A new study shows that those living in the poorest neighborhoods had the highest risk for brain changes commonly related to Alzheimer’s risk. For each one-point increase on the scale of socioeconomic deprivation, there was an 8 percent increase in the odds for Alzheimer’s brain pathology. 

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Think positive to avoid Alzheimer’s

Alzheimer; News from the web:

Current research shows that genetics, high blood pressure, and smoking are all risk factors for developing dementia. But a lot of people don’t realise that there is also a relationship between mental ill-health and higher dementia risk too. Studies have shown that depression, anxiety, and post traumatic stress disorder are all linked to a higher risk of developing dementia in older age. Our recent study builds on this research by examining whether a style of thinking that is common to these mental health conditions is associated with indicators of Alzheimer’s disease, the most common type of dementia.

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Early detection

Alzheimer; News from the web:

There may not be a cure yet for Alzheimer’s disease but now there is a faster way to get an early diagnosis.

Neurosciences Medical Clinic now provides a NEW service that allows for the early detection of Alzheimer’s Disease.  Science allows us to combine a series of physical, memory, imaging and genetic testing in order to determine if someone has Alzheimer’s Disease in order to prepare for what is to come later on in life.

Please Contact Neurosciences Medical Clinic at 786-600-7004 in order to learn more or follow their social media pages @NeurosciencesMedicalClinic or click on their webpage: Neurosciencesclinics.com. The clinic provides free initial screening.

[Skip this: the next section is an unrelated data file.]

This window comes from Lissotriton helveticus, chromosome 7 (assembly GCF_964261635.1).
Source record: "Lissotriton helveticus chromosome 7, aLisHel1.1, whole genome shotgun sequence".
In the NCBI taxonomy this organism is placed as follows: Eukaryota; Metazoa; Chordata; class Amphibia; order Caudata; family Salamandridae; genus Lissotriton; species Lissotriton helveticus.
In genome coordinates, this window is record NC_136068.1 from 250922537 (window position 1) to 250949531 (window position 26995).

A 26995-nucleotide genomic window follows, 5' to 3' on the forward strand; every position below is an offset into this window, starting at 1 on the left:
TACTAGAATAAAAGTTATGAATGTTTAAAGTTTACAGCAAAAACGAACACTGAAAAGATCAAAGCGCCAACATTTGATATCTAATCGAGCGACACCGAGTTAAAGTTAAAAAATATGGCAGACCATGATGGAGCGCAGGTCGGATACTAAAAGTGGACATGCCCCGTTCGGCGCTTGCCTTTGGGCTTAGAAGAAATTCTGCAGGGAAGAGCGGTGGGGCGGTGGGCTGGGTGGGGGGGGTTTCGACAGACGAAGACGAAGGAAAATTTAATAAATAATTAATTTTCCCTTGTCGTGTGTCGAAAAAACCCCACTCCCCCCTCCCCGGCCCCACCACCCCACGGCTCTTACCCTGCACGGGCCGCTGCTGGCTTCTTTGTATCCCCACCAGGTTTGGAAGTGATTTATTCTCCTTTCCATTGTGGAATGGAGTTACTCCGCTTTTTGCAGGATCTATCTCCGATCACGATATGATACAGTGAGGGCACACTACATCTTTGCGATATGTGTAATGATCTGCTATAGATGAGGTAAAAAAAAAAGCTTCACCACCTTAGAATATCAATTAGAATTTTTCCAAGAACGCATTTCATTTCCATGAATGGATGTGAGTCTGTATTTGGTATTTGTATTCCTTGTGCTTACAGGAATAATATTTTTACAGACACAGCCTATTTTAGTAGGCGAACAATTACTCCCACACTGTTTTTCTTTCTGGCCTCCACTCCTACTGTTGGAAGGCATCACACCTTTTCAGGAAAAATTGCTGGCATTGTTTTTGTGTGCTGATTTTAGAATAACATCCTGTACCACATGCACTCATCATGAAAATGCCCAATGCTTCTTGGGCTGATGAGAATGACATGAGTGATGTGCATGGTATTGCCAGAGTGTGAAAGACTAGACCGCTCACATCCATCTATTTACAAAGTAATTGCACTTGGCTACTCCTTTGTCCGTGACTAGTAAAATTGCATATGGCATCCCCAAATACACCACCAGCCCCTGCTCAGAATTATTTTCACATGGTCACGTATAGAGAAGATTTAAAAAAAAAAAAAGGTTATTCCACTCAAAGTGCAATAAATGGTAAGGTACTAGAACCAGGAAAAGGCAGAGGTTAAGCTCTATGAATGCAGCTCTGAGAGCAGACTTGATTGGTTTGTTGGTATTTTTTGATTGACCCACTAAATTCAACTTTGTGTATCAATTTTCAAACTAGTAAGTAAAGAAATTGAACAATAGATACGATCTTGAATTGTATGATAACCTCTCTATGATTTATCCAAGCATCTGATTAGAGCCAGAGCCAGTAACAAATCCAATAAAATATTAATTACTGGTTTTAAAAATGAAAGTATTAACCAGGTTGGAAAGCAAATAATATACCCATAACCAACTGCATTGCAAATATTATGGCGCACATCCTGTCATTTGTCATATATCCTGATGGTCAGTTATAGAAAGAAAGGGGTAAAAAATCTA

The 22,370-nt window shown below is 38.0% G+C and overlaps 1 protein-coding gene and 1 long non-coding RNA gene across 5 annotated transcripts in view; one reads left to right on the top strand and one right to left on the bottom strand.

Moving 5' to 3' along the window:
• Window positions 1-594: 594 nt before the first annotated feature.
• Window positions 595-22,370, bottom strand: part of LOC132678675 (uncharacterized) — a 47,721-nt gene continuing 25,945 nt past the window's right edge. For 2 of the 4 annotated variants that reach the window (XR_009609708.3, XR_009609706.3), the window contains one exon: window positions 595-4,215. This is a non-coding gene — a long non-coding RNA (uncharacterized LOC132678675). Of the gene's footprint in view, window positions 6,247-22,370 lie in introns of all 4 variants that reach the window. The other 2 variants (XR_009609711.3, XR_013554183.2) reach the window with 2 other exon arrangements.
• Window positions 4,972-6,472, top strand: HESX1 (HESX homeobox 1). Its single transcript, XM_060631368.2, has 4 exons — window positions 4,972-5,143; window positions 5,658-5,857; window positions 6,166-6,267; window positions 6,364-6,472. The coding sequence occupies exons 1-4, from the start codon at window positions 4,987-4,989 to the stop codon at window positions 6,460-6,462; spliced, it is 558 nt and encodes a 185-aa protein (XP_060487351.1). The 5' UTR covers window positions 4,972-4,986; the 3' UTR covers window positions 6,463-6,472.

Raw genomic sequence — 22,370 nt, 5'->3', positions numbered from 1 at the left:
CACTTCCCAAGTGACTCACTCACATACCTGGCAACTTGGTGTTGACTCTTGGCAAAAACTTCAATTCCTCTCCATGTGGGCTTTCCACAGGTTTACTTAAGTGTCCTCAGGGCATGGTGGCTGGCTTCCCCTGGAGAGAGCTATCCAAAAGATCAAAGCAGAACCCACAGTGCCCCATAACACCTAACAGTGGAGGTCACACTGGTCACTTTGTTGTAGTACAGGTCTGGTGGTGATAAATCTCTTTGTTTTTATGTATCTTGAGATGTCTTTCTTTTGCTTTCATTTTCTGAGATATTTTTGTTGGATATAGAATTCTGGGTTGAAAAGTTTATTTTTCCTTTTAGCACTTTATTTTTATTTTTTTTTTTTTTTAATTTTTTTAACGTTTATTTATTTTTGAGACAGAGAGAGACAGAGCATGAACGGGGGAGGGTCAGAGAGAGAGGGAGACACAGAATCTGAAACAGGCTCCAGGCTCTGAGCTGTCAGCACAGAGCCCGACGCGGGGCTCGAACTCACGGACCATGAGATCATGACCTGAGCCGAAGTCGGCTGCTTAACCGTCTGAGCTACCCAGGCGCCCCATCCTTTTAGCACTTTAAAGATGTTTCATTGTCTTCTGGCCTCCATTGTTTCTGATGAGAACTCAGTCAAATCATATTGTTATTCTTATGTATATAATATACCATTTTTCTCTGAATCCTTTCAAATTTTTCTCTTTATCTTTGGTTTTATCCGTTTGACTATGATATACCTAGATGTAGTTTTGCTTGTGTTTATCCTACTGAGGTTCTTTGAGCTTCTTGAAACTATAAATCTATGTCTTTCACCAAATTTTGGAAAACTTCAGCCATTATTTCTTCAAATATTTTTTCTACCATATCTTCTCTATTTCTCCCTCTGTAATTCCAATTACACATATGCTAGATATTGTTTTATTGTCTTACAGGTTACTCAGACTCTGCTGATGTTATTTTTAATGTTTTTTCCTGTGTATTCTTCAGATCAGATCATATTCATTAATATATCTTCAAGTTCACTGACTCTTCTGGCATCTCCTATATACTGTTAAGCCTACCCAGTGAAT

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10 ways to love your brain

Alzheimer; News from the web:

This June, during Alzheimer’s & Brain Awareness Month, join the Alzheimer’s Association to help raise awareness of this devastating disease. You can start by learning and sharing 10 Ways to Love your Brain.

Nearly six million people in the United States, including 76,000 Coloradans, are living with Alzheimer’s disease. The sixth-leading cause of death and the only leading disease without a prevention, treatment or cure, Alzheimer’s kills more Americans every year than breast cancer and prostate cancer combined.

When possible, combine these habits to achieve maximum benefit for the brain and body:

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Always think Positive

Alzheimer; News from the web:

Persistent negative thinking patterns may raise the risk of Alzheimer’s disease, according to a new study.

In a study of people over the age of 55, researchers found repetitive negative thinking (RNT) is linked to subsequent cognitive decline, as well as the deposition of harmful brain proteins linked to Alzheimer’s.

The researchers say RNT should now be further investigated as a potential risk factor for dementia, and psychological tools, such as mindfulness or meditation, should be studied to see if these could reduce dementia risk.

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Life style changes and Alzheimer’s

Alzheimer; News from the web:

The study will test the role of lifestyle changes in Alzheimer’s disease, specifically a combination of diet, physical activity, social activity and cognitive exercises. The study is based on a similar study done in Finland, that showed benefits in thinking and memory among participants who followed a specific set of behaviors. The US version is being specifically adapted to America’s diverse population.

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Alzheimer’s and Pollution

Alzheimer; News from the web:

  • Many recent studies show that Alzheimer’s disease occurs more often in people exposed to fine particles in polluted air.
  • Such droplets, a 30th the diameter of a human hair, contain several toxic substances that can damage brain cells.
  • Particles can weaken a protective barrier around the brain and also can enter from nerves near the nose.